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You are correct about the opera, but its use in the video is out of context, and therefore we need to treat it as it stands. Many things that look sexist and racist to us were actually ground breaking in their time.

To my way of thinking, there is a difference between studying sexist and racist material as part of history, and its use in a different situation.

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I understand. I did not object to the old Sufferlandrian flag, and I am well aware of the history of the period.

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Did you look at the lyrics to La Donna È Mobile?

Yeah those lyrics are massively sexist. But the Aria in the Suf video is O Mio Babbino Caro?

La Donna È Mobile is in the first recovery intervals.

O Mio Babbino is in the recovery intervals right after that.

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I feel the difficulty is that anyone can find parts of things that may be objectionable and keeping it in context is important. Tight fitting lycra is objectionable in some cultures, but most of the pictures on the site feature them, there are certainly many more examples if we look for them. The original question asked about what were fairly easily observable statements made on programmes. If you don’t speak Italian then you are unlikely to be aware of this in this context and it is unlikely to influence any belief system I’m sure that many people who indulge in sexist attitudes and statements are not quoting this opera as a justification for their beliefs.

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geez, that’s an Aria from Verdi’s opera Rigoletto, composed in 1851! we need to put this into an historical context or otherwise wouldn’t even be allowed to quote from the Bible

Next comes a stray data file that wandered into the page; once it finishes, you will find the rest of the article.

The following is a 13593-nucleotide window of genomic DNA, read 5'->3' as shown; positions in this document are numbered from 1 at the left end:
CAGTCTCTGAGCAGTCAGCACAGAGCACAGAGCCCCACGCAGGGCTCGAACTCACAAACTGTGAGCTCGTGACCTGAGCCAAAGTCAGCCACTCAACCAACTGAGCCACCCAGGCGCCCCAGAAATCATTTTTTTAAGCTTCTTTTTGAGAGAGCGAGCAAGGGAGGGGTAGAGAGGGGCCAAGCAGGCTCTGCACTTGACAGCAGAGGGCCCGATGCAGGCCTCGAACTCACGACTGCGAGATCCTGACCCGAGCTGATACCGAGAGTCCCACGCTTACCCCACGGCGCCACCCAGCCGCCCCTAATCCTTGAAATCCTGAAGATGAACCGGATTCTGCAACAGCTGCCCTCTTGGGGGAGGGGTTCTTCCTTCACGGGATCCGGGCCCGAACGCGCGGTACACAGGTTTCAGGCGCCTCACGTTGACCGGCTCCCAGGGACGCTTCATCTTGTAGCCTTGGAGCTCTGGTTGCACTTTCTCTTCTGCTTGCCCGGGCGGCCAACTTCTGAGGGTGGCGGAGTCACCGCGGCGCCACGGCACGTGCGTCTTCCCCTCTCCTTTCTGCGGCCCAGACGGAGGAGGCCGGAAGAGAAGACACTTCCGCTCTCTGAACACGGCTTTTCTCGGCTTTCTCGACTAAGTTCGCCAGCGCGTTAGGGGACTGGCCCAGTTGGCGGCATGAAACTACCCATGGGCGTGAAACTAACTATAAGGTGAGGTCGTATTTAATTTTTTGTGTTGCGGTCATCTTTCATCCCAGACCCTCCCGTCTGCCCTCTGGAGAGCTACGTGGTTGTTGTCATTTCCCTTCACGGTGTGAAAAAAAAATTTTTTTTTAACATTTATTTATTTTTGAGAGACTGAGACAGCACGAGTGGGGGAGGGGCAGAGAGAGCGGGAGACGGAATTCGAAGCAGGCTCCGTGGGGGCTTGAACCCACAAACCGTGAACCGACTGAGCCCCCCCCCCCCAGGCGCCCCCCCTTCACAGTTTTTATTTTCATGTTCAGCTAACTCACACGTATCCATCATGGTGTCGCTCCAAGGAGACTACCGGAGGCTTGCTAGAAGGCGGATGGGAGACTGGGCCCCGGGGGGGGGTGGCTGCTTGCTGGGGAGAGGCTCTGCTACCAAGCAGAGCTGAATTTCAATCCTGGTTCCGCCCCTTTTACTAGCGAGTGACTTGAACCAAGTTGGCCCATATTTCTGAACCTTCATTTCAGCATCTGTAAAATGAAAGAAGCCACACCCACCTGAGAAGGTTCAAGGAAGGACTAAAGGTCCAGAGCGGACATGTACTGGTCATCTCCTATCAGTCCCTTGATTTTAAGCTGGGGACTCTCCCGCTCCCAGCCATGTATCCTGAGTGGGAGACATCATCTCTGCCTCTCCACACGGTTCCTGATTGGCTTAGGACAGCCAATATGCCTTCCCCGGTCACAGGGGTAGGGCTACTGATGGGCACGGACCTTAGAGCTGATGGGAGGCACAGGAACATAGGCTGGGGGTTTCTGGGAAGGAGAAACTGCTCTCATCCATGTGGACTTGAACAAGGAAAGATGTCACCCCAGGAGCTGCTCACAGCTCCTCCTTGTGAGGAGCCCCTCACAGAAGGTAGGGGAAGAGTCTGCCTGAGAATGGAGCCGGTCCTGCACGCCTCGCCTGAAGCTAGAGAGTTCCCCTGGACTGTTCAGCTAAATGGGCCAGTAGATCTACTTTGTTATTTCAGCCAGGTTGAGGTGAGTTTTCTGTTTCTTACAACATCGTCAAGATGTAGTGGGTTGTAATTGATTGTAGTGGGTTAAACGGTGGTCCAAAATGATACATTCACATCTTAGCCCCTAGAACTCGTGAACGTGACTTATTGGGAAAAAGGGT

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Yes, we should keep things in context. Many of the bicycling broadcasts from the 1980s would not ‘fly’ today. Somethings should be ‘fixed’. Others we have to leave alone to represent where we have been and to prevent making ‘those’ mistakes again.

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@jmckenzieKOS, @IsiSchneider_KoS:

I am well aware of where it comes from. Context is everything.

The old Sufferlandrian flag did not bother me, but SYSTM banned it, and they should be consistent.

I have no problem with the aria in the opera. Used out of context with the lyrics in an inspirational setting, is problematic. If it the music was used without the lyrics, it would be fine.

The Horst Wessel Lied has a catchy tune as well, and I am willing to bet that the vast majority of people here would have no idea of its historical use. Would that be OK?